U.K. Risks EU Market Access in Bank-Rule Fight, Barnier Says

The European Union’s top financial services official warned the U.K. it won’t be allowed to “pick and mix” its relationship with the EU and must accept rules governing the City of London in exchange for access to the single market.

Michel Barnier, the EU commissioner responsible for proposing financial laws, stepped into the U.K.’s debate over its relationship with the bloc, saying that a more nationalized approach to financial regulation is “the wrong cause to fight for.”

“By definition, there can’t be two single markets: one for financial services and one for the rest of the economy; one for the City, and one for the rest of the EU,” Barnier told a conference of industry representatives and policy makers today in London. “Repatriating full policy responsibility for financial services would mean leaving the single market as a whole and de facto the EU.”

U.K. Prime Minister David Cameron has promised to seek a new settlement with the EU amid a rising tide of opposition that saw the U.K. Independence Party, which advocates a divorce from the bloc, gain seats in local elections in May. While Cameron has said he plans a referendum on EU membership by the end of 2017, this has failed to quell calls from members of his Conservative Party for Britain’s European destiny to be put to the people sooner.

EU membership brings market access to more than 500 million Europeans across 28 nations, with Croatia the latest state to join the bloc on July 1.

Cameron Split

At the end of 2011, Cameron split with other EU leaders when he refused to support a treaty to underpin euro area nations’ fiscal policies unless he was given guarantees that the U.K. couldn’t be overruled on financial laws. Leaders sidestepped the move by going ahead with the fiscal treaty in a different legal form.

Barnier played down the risk that the U.K. would fall victim in EU negotiations to euro area nations acting in concert.

“It is not and has never been true that euro zone member states always have coinciding views, or vote as a caucus,” Barnier said, according to a copy of his prepared remarks. “Indeed, some are closer to the U.K. in outlook than to many of their euro zone counterparts.”

Bonus Curbs

The U.K. has clashed with the EU on financial rule changes ranging from banker bonus curbs to short selling restrictions, with the nation often finding itself on the defensive.

Britain’s Chancellor of the Exchequer George Osborne has said that plans being discussed by 11 other EU nations for a common financial-transaction tax are “unlawfully extraterritorial” and “poorly designed.”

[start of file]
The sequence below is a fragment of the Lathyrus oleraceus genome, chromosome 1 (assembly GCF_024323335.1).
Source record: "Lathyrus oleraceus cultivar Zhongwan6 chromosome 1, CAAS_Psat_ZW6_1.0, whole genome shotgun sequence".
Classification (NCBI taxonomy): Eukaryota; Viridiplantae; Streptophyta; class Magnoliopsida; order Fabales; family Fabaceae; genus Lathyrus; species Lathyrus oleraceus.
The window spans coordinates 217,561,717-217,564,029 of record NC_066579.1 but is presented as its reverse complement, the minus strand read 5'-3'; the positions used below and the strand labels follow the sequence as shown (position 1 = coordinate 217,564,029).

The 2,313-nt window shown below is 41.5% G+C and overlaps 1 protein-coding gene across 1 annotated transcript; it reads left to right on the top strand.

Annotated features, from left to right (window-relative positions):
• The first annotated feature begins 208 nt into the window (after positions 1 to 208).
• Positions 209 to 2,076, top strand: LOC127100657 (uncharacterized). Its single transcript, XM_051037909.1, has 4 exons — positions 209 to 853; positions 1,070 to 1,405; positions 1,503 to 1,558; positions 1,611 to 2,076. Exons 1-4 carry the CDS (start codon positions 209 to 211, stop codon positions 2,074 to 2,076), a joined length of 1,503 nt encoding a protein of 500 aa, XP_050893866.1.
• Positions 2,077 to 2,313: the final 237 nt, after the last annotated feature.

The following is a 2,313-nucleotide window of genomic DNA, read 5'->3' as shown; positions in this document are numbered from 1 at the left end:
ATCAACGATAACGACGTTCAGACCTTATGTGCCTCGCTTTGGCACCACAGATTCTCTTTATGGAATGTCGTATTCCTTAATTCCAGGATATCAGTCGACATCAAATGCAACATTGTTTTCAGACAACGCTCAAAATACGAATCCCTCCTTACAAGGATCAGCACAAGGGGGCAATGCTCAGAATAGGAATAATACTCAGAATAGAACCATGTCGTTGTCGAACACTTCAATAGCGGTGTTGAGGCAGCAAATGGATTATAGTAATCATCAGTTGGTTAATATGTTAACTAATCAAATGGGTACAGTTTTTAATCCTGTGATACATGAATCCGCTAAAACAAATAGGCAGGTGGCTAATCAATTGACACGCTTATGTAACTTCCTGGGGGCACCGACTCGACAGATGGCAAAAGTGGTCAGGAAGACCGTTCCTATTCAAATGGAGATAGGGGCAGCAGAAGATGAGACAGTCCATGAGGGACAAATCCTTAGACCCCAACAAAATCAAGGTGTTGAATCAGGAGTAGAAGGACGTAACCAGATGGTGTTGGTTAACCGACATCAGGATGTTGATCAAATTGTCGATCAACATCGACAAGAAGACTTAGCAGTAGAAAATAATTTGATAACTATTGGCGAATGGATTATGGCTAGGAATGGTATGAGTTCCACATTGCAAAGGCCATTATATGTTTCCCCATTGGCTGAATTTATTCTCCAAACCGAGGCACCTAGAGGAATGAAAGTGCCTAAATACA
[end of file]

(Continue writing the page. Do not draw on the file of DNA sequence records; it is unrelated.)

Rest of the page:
The country started a legal challenge over the draft measures in April. The U.K. is suing the European Central Bank over policies that it says push clearing of some derivatives away from London and into the euro area, and has started a court challenge against an EU law that hands the Paris-based European Securities and Markets Authority banning powers over short-selling.

Barnier acknowledged that moves by euro area nations to create a banking union, with centralized oversight of lenders, will need to be worked through carefully to avoid threats to the single market.

Swap Clearing

“The interaction between the single market and the euro zone is complex,” he said, citing the U.K. swap clearing dispute with the ECB as an example.

Barnier, a former French foreign minister, said he would continue to push for financial regulation to be included within the scope of trade talks with the U.S., a move resisted by U.S. authorities.

“The U.K. and the commission both strongly believe that financial services should be part of the mandate” for the talks, which began this week, he said.

Barnier, who is approaching the last year of his European Commission mandate, said that he would present a draft law in October that would force banks to partly separate their retail and trading activities.

To contact the reporter on this story: Jim Brunsden in Brussels at jbrunsden@bloomberg.net

To contact the editor responsible for this story: Anthony Aarons at aaarons@bloomberg.net

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